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Mining insight from mountains of Big Data using teams of FPGAs: Pico Computing

by Xilinx Employee ‎04-28-2014 01:46 PM - edited ‎04-29-2014 06:06 AM (36,312 Views)

When borax miners needed to haul tons of mined ore across 165 miles of Death Valley to the railroad in Mojave, California, they invented the twenty-mule team to pull 10 tons of ore per load using the largest wagons ever to be pulled by draft animals. That was during the 1880s. When today’s data miners need to address the three biggest big-data challenges—insight, time, and money—they harness the unique, programmable processing power of multiple FPGAs to prize sought-out answers from mountains of data.



20 Mule Team.jpg


A 20-mule team pulling borax through California’s Death Valley during the 1880s


Pico Computing has been harnessing the power of multiple FPGAs to solve tough problems in high-performance computing (HPC) for many years now. Without identifying the company, I recently described one of Pico Computing’s early multi-FPGA HPC boards based on Xilinx Spartan FPGAs that I’d spotted in the QPL booth at the NAB (National Association of Broadcasters) show in Las Vegas. (To see a back-of-the-envelope analysis of this early Pico Computing FPGA board, read “The evolution of “low-end” FPGAs as spotted at NAB 2014: From the original Spartan to Artix-7 FPGAs.”)


Pico Computing’s boards have evolved since that board was designed.


Today, Pico Computing uses a modular approach to creating HPC systems based on a series of “backplanes,” which are actually carrier cards based on a PCIe Gen2 switched architecture. For example, Pico Computing’s EX-500 Backplane Boards accept as many as six of the company’s M-Series FPGA modules.



 Pico Computing EX-500 backplane board.jpg


Pico Computing EX-500 Backplane Board



Here’s a block diagram of the EX-500 Backplane Board:



Pico Computing EX-500 backplane board block diagram.jpg 


Pico Computing EX-500 Backplane Board block diagram


Each of the six sockets on Pico Computing’s EX-500 Backplane Board accepts an M-Series FPGA module. There are five modules in the series including four that incorporate Xilinx Virtex-6 or Virtex-7 FPGAs with on-board local QDRII SRAM and DDR3 memory. Here’s a photo of an EX-500 Backplane Board loaded with six Virtex-6 FPGA modules:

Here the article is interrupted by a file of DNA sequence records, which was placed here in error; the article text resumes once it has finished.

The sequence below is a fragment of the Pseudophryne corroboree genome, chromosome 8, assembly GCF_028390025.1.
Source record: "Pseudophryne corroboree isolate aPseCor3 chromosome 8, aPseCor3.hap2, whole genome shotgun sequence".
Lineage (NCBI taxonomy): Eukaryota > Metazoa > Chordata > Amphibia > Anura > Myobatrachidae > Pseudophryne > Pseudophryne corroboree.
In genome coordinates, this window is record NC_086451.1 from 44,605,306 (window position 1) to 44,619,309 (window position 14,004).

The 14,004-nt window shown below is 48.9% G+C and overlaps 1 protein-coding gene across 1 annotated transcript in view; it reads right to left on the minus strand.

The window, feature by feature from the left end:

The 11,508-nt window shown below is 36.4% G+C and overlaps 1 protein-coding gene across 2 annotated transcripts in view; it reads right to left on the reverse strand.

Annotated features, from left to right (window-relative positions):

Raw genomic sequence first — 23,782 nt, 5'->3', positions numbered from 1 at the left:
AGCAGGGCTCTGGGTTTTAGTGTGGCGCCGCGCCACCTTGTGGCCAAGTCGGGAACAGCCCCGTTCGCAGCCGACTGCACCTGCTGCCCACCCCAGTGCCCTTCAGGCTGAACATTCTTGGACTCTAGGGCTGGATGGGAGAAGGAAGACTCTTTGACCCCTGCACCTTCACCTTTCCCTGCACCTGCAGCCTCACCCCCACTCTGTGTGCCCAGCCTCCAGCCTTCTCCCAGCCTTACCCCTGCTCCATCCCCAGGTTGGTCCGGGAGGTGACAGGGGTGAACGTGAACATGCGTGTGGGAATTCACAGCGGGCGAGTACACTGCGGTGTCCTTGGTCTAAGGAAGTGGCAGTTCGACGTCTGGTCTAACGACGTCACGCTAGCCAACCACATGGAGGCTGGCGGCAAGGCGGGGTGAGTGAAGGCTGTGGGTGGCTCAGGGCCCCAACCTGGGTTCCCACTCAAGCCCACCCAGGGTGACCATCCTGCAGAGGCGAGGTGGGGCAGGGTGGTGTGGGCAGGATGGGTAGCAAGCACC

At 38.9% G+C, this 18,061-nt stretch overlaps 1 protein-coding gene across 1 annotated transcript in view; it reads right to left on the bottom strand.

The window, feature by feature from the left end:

Pico Computing loaded backplane board.jpg


Pico Computing EX-500 Backplane Board loaded with six Virtex-6 FPGA modules



That’s how Pico computing teams as many as six FPGAs on one board. However, the company also offers rack boxes that accept as many as eight EX-500 boards, creating FPGA arrays with as many as 48 devices. (That’s more than double the size of a 20-mule team.)


The above descriptions might give you the impression that Pico Computing is a board and box vendor. Actually, the company has developed expertise in harnessing FPGAs to mine information from data. The hardware is a means to an end.


Consider these sentences from a Pico computing White Paper: “Fueling insight is the real time capture of the most elusive and fleeting data. Consider, for example, that only 20% of the gold in a mine is visible; 80% is “in the dirt” and must be dug out. Likewise, digital data possesses concealed value that also must be mined. But because most data cannot be easily captured at the edge—where it is generated in massive volumes and at ever-increasing speed—we end up looking at the world through a pinhole: the vast majority of the picture isn’t even seen, let alone caught! Consequently, we’ve gotten used to taking actions and making decisions based on only a sampling of the available data.”